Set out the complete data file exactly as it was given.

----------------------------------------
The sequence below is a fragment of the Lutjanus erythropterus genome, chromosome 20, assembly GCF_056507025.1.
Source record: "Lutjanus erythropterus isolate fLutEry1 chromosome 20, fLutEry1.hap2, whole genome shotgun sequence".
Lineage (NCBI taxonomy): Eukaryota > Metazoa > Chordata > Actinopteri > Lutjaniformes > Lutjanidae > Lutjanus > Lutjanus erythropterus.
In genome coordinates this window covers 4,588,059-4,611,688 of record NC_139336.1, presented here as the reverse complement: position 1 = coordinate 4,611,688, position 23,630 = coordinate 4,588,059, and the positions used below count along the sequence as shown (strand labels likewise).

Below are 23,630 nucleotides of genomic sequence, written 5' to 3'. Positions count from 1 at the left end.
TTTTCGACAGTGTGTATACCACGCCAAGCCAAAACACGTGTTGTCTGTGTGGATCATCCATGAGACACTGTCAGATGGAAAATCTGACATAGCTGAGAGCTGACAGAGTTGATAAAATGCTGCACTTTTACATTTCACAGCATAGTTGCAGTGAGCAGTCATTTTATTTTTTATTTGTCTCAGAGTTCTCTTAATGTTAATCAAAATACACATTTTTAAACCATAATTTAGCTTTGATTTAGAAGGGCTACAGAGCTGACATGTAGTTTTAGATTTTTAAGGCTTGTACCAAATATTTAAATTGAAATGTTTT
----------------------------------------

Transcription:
The sequence below is a fragment of the Lutjanus erythropterus genome, chromosome 20, assembly GCF_056507025.1.
Source record: "Lutjanus erythropterus isolate fLutEry1 chromosome 20, fLutEry1.hap2, whole genome shotgun sequence".
Lineage (NCBI taxonomy): Eukaryota > Metazoa > Chordata > Actinopteri > Lutjaniformes > Lutjanidae > Lutjanus > Lutjanus erythropterus.
In genome coordinates this window covers 4,588,059-4,611,688 of record NC_139336.1, presented here as the reverse complement: position 1 = coordinate 4,611,688, position 23,630 = coordinate 4,588,059, and the positions used below count along the sequence as shown (strand labels likewise).

Below are 23,630 nucleotides of genomic sequence, written 5' to 3'. Positions count from 1 at the left end.
TTTTCGACAGTGTGTATACCACGCCAAGCCAAAACACGTGTTGTCTGTGTGGATCATCCATGAGACACTGTCAGATGGAAAATCTGACATAGCTGAGAGCTGACAGAGTTGATAAAATGCTGCACTTTTACATTTCACAGCATAGTTGCAGTGAGCAGTCATTTTATTTTTTATTTGTCTCAGAGTTCTCTTAATGTTAATCAAAATACACATTTTTAAACCATAATTTAGCTTTGATTTAGAAGGGCTACAGAGCTGACATGTAGTTTTAGATTTTTAAGGCTTGTACCAAATATTTAAATTGAAATGTTTT